For many Millennials of color, these sorts of trade-offs aren’t an anomaly. During key times in their lives when they should be building assets, they’re spending money on basic necessities and often helping out family. Their financial future is a rocky one, and much of it comes down to how much—or how little—assistance they receive.
In the name of emotional well-being, college students are increasingly demanding protection from words and ideas they don’t like. Here’s why that’s disastrous for education—and mental health.
Something strange is happening at America’s colleges and universities. A movement is arising, undirected and driven largely by students, to scrub campuses clean of words, ideas, and subjects that might cause discomfort or give offense. Last December, Jeannie Suk wrote in an online article for The New Yorker about law students asking her fellow professors at Harvard not to teach rape law—or, in one case, even use the word violate (as in “that violates the law”) lest it cause students distress. In February, Laura Kipnis, a professor at Northwestern University, wrote an essay in The Chronicle of Higher Education describing a new campus politics of sexual paranoia—and was then subjected to a long investigation after students who were offended by the article and by a tweet she’d sent filed Title IX complaints against her. In June, a professor protecting himself with a pseudonym wrote an essay for Vox describing how gingerly he now has to teach. “I’m a Liberal Professor, and My Liberal Students Terrify Me,” the headline said. A number of popular comedians, including Chris Rock, have stopped performing on college campuses (see Caitlin Flanagan’s article in this month’s issue). Jerry Seinfeld and Bill Maher have publicly condemned the oversensitivity of college students, saying too many of them can’t take a joke.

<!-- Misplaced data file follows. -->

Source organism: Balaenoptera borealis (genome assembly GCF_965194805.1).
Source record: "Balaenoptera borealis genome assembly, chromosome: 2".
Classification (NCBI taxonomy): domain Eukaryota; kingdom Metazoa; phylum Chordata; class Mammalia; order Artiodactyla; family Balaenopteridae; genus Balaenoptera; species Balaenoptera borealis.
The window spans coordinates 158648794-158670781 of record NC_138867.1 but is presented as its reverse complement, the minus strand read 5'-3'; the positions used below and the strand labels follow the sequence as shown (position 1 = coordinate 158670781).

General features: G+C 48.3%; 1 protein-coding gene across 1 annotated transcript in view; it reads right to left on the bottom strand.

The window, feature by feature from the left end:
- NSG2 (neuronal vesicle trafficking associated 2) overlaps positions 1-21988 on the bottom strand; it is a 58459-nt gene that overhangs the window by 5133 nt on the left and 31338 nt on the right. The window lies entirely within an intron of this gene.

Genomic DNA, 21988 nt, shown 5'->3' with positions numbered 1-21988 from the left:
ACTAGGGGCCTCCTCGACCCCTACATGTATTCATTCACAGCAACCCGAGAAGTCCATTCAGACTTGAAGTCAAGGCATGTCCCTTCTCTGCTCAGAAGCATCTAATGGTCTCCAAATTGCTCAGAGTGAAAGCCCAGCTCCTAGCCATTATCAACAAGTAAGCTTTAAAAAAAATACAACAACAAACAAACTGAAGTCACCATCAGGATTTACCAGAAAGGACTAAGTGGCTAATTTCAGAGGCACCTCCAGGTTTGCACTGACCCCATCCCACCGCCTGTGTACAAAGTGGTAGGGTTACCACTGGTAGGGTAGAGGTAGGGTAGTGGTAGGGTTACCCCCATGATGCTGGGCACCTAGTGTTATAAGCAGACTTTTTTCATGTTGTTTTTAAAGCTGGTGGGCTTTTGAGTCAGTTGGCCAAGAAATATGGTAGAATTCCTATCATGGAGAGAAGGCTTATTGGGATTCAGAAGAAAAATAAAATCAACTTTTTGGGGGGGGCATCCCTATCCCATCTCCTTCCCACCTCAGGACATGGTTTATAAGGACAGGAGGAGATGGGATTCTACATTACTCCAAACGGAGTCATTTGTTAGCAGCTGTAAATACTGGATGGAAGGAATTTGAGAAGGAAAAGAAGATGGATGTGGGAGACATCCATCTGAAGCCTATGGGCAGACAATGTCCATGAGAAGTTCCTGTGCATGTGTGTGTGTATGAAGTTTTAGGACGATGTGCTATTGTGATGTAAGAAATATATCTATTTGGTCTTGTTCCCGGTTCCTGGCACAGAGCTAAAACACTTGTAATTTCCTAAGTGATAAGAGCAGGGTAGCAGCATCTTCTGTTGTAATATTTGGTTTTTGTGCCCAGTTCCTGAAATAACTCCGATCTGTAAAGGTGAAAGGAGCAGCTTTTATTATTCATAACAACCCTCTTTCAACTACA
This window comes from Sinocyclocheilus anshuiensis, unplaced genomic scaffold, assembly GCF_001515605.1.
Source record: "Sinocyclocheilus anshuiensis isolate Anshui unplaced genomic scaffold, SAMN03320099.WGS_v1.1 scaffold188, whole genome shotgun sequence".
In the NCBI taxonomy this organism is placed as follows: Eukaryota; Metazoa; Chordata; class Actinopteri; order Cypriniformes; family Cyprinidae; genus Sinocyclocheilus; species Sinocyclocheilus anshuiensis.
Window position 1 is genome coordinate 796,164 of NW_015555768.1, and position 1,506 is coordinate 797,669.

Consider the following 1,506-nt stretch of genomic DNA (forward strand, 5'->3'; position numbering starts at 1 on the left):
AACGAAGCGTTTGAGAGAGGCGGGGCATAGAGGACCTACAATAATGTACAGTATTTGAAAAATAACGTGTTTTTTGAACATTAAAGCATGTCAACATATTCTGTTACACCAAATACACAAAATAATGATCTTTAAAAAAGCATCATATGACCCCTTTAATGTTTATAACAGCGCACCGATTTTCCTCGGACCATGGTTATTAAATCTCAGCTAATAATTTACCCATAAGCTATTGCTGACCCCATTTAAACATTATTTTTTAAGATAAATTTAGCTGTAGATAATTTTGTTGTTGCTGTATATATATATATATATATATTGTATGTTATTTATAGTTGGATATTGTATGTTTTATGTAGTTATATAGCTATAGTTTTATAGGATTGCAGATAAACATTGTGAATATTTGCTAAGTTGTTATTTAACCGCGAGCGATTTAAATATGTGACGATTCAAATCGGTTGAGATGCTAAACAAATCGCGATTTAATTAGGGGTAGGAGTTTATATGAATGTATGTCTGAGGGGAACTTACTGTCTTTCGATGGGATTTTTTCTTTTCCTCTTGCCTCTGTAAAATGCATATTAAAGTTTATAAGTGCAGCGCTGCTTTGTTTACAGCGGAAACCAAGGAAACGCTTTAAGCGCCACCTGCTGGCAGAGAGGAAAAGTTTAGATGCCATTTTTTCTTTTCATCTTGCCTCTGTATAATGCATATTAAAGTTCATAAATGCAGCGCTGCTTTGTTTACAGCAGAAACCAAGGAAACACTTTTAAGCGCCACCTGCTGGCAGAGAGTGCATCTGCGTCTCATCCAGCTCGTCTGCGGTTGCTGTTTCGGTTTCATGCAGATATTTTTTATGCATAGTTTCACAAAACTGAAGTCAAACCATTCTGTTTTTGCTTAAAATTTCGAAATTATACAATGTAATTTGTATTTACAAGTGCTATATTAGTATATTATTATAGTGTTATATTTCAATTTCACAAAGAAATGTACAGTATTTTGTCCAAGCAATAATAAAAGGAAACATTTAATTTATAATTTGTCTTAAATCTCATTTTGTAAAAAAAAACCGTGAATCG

To fulfill its revolutionary promise, the gene-editing technique will need to be edited.
More than ever, we can view the genomes of humans and other organisms as drafts—not final and canonical texts, but rough copies to be tweaked and refined. Although scientists have been able to edit genomes for many decades, their tools were often cumbersome to work with, expensive to hire, or sloppy in their efforts. And some were frustratingly artisanal: Tools like zinc finger nucleases and TALENs are specific and powerful, but you effectively need to train a new bespoke editor for every edit you want to make.